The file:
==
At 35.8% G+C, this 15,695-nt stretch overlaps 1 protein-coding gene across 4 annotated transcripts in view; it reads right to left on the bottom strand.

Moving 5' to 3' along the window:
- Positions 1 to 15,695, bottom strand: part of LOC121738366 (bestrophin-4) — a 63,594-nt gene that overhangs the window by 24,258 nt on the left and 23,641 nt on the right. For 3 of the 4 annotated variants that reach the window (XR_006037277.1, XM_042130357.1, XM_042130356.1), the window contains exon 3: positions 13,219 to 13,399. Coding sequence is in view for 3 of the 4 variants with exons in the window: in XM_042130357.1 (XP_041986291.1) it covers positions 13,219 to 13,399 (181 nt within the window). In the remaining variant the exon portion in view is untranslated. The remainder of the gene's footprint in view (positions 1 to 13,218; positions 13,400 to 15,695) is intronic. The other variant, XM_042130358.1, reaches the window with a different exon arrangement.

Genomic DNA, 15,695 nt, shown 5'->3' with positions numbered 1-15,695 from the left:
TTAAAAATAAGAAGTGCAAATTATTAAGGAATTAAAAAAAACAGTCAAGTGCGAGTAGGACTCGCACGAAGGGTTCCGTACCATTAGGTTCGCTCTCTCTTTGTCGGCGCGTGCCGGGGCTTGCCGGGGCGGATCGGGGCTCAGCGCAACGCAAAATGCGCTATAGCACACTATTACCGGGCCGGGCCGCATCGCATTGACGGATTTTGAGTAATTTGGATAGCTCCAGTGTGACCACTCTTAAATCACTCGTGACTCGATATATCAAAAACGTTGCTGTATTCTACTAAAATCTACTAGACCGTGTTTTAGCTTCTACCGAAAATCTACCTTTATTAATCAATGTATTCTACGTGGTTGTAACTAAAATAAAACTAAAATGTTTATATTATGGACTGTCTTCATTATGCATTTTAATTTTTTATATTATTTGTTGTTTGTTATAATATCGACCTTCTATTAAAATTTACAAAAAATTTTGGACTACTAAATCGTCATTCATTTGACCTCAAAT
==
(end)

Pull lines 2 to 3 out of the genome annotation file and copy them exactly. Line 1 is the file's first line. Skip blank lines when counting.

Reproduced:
Moving 5' to 3' along the window:
- Positions 1 to 15,695, bottom strand: part of LOC121738366 (bestrophin-4) — a 63,594-nt gene that overhangs the window by 24,258 nt on the left and 23,641 nt on the right. For 3 of the 4 annotated variants that reach the window (XR_006037277.1, XM_042130357.1, XM_042130356.1), the window contains exon 3: positions 13,219 to 13,399. Coding sequence is in view for 3 of the 4 variants with exons in the window: in XM_042130357.1 (XP_041986291.1) it covers positions 13,219 to 13,399 (181 nt within the window). In the remaining variant the exon portion in view is untranslated. The remainder of the gene's footprint in view (positions 1 to 13,218; positions 13,400 to 15,695) is intronic. The other variant, XM_042130358.1, reaches the window with a different exon arrangement.